Who re­ally shared Face­book fak­ery?

New study cites se­nior cit­i­zens and ul­tra-con­ser­va­tives

South Florida Sun-Sentinel Palm Beach (Sunday) - - People On The Move - By Seth Boren­stein As­so­ci­ated Press

WASHINGTON — Shar­ing false in­for­ma­tion on Face­book is old.

Peo­ple over 65 and ul­tra­con­ser­va­tives shared about seven times more fake in­for­ma­tion mas­querad­ing as news on the so­cial me­dia site than younger adults, mod­er­ates and su­per-lib­er­als dur­ing the 2016 elec­tion sea­son, a new study finds.

The first ma­jor study to look at who is shar­ing links from de­bunked sites finds that not many peo­ple are do­ing it. On av­er­age only 8.5 per­cent of those stud­ied — about 1 per­son out of 12 — shared false in­for­ma­tion dur­ing the 2016 cam­paign, ac­cord­ing to the study in Wed­nes­day’s jour­nal Sci­ence Ad­vances. But those do­ing it tend to be older and more con­ser­va­tive.

“For some­thing to be vi­ral you’ve got to know who shares it,” said study coau­thor Jonathan Na­gler, a pol­i­tics pro­fes­sor and codi­rec­tor of the So­cial Me­dia and Po­lit­i­cal Par­tic­i­pa­tion Lab at New York Univer­sity. “Wow, old peo­ple are much more likely than young peo­ple to do this.”

Face­book and other so­cial me­dia com­pa­nies were caught off guard in 2016 when Rus­sian agents ex­ploited their plat­forms to meddle with the U.S. pres­i­den­tial elec­tion by spread­ing fake news, im­per­son­at­ing Amer­i­cans and run­ning tar­geted ad­ver­tise­ments to try to sway votes. Since then, the com­pa­nies have thrown mil­lions of dol­lars and thou­sands of peo­ple into fight­ing false in­for­ma­tion.

Re­searchers at Prince­ton Univer­sity and NYU in 2016 in­ter­viewed 2,711 peo­ple who used Face­book. Of those, nearly half agreed to share all their post­ings with the pro­fes­sors.

The re­searchers used three lists of false in­for­ma­tion sites — one com­piled by Buz­zFeed and two oth­ers from aca­demic re­search teams — and counted how of­ten peo­ple shared from those sites. Then to dou­ble check, they looked at 897 spe­cific ar­ti­cles that had been found false by fact check­ers and saw how of­ten those were spread.

All those lists showed sim­i­lar trends.

When other de­mo­graphic fac­tors and over­all post­ing ten­den­cies are fac­tored in, the av­er­age per­son older than 65 shared seven times more false in­for­ma­tion than those be­tween 18 and 29. The se­niors shared more than twice as many fake sto­ries as peo­ple be­tween 45 and 64 and more than three times that of peo­ple in the 30- to 44-year-old range, said lead study au­thor An­drew Guess, a Prince­ton pol­i­tics pro­fes­sor.

The sim­plest the­ory for why older peo­ple share more false in­for­ma­tion is a lack of “dig­i­tal lit­er­acy,” said study co-au­thor Joshua Tucker, also co-di­rec­tor of the NYU so­cial me­dia po­lit­i­cal lab. Se­nior cit­i­zens may not tell truth from lies on so­cial net­works as eas­ily as oth­ers, re­searchers said.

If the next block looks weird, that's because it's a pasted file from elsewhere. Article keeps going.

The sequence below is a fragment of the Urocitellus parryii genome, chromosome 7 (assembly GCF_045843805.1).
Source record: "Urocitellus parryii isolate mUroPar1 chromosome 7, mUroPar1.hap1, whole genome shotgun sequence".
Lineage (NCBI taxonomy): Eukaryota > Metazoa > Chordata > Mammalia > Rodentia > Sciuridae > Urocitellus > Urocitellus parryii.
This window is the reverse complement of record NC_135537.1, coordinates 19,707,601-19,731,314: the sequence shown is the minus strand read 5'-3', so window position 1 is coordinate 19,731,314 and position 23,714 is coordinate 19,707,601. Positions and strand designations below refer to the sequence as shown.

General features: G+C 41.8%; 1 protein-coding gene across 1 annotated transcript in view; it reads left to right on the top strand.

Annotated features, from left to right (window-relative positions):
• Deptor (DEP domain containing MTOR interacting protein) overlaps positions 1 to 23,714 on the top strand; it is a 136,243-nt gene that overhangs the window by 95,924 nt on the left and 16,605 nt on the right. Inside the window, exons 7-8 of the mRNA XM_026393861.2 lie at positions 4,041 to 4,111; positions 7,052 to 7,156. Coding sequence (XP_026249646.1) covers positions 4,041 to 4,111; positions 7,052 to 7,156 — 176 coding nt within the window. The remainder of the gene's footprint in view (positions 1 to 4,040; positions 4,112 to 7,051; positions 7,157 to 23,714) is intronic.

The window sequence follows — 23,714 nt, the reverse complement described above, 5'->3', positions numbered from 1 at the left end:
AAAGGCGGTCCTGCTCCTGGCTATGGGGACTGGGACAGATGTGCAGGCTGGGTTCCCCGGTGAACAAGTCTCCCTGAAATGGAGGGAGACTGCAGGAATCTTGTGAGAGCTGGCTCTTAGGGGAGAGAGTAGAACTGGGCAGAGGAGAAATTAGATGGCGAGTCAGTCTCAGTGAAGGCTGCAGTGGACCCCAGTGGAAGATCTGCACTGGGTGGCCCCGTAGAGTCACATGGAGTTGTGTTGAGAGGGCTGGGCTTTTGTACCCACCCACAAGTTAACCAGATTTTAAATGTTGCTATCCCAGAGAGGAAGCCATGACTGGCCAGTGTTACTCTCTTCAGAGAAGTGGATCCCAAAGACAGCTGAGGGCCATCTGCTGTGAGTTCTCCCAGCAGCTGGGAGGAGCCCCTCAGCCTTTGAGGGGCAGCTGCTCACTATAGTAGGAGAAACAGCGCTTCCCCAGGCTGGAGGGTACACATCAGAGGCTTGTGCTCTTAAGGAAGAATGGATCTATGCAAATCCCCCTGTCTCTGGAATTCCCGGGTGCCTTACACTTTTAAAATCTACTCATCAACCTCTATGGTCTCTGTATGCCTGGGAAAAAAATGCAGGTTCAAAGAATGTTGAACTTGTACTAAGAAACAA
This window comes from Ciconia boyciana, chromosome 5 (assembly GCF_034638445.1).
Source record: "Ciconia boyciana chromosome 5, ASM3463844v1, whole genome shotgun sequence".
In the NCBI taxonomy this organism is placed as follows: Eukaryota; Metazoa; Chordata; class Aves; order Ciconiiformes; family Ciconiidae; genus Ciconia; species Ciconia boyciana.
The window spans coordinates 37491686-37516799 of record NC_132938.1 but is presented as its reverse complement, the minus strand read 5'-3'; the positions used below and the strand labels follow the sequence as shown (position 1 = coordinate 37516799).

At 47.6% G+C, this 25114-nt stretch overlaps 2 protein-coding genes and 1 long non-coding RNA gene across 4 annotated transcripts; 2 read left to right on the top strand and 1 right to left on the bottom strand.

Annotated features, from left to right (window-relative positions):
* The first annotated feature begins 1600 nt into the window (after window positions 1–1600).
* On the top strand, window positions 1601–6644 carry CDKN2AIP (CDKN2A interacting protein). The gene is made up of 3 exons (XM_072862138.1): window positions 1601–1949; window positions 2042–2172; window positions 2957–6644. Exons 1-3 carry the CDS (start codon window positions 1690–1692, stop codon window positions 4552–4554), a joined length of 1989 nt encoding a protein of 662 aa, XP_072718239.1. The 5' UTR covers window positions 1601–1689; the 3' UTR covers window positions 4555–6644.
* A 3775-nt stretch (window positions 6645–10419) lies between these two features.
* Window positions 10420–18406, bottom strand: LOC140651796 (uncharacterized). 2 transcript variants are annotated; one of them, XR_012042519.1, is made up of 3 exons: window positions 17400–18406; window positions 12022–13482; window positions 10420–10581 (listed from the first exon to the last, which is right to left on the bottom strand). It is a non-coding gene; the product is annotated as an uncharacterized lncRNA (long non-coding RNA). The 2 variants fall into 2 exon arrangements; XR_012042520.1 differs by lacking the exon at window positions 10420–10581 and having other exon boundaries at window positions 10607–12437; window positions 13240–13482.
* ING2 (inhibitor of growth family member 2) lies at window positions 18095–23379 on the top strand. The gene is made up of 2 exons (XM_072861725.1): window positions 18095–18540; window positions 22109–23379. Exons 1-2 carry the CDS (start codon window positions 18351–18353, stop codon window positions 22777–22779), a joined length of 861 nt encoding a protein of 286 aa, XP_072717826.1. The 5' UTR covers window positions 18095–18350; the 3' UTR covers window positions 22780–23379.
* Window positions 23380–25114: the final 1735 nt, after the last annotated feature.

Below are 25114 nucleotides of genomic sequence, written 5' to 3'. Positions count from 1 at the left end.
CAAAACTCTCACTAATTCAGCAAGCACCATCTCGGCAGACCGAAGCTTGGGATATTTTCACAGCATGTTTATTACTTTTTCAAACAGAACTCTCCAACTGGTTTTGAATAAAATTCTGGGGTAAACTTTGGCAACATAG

Har­vard pub­lic pol­icy and com­mu­ni­ca­tion pro­fes­sor Matthew Baum was not part of the study but praised it, say­ing shar­ing false in­for­ma­tion is “less about be­liefs in the facts of a story than about sig­nal­ing one’s par­ti­san iden­tity.” That’s why ef­forts to cor­rect fak­ery don’t re­ally change at­ti­tudes and one rea­son why few peo­ple share false in­for­ma­tion, he said.

When other de­mo­graph­ics and post­ing practices are fac­tored in, peo­ple who called them­selves very con­ser­va­tive shared the most false in­for­ma­tion, a bit more than those who iden­tify them­selves as con­ser­va­tive. The very con­ser­va­tives shared mis­in­for­ma­tion 6.8 times more of­ten than the very lib­er­als and 6.7 times more than mod­er­ates. Peo­ple who called them­selves lib­er­als es­sen­tially shared no fake sto­ries, Guess said.

Na­gler said he was not sur­prised con­ser­va­tives in 2016 shared more fake in­for­ma­tion, but he and his col- leagues said that does not nec­es­sar­ily mean con­ser­va­tives are by na­ture more gullible when it comes to false sto­ries. It could sim­ply re­flect there was much more pro-Trump and anti-Clin­ton false in­for­ma­tion in cir­cu­la­tion in 2016 that it drove the num­bers for shar­ing, they said.

How­ever, Baum said in an email that con­ser­va­tives post more false in­for­ma­tion be­cause they tend to be more ex­treme, with less ide­o­log­i­cal vari­a­tion than lib­eral coun­ter­parts and they take their lead from Pres­i­dent Trump, who “ad­vo­cates, sup­ports, shares and pro­duces fake news/mis­in­for­ma­tion on a reg­u­lar basis.”

The re­searchers looked at dif­fer­ences in gen­der, race and in­come but could not find any sta­tis­ti­cally sig­nif­i­cant dif­fer­ences in shar­ing false in­for­ma­tion.

Af­ter much crit­i­cism, Face­book made changes to fight false in­for­ma­tion, in­clud­ing de-em­pha­siz­ing proven false sto­ries in peo­ple’s feeds so oth­ers are less likely to see them. It seems to be work­ing, Guess said. Face­book of­fi­cials de­clined to com­ment.

“I think if we were to run this study again, we might not get the same re­sults,” Guess said.

MIT’s Deb Roy, a for­mer Twit­ter chief me­dia sci­en­tist, said the prob­lem is the Amer­i­can news diet is “full of balka­nized nar­ra­tives” with peo­ple seek­ing in­for­ma­tion they agree with and call­ing true news they don’t agree with fake.


The av­er­age per­son older than 65 shared seven times more false in­for­ma­tion on Face­book in 2016 than those be­tween 18 and 29.

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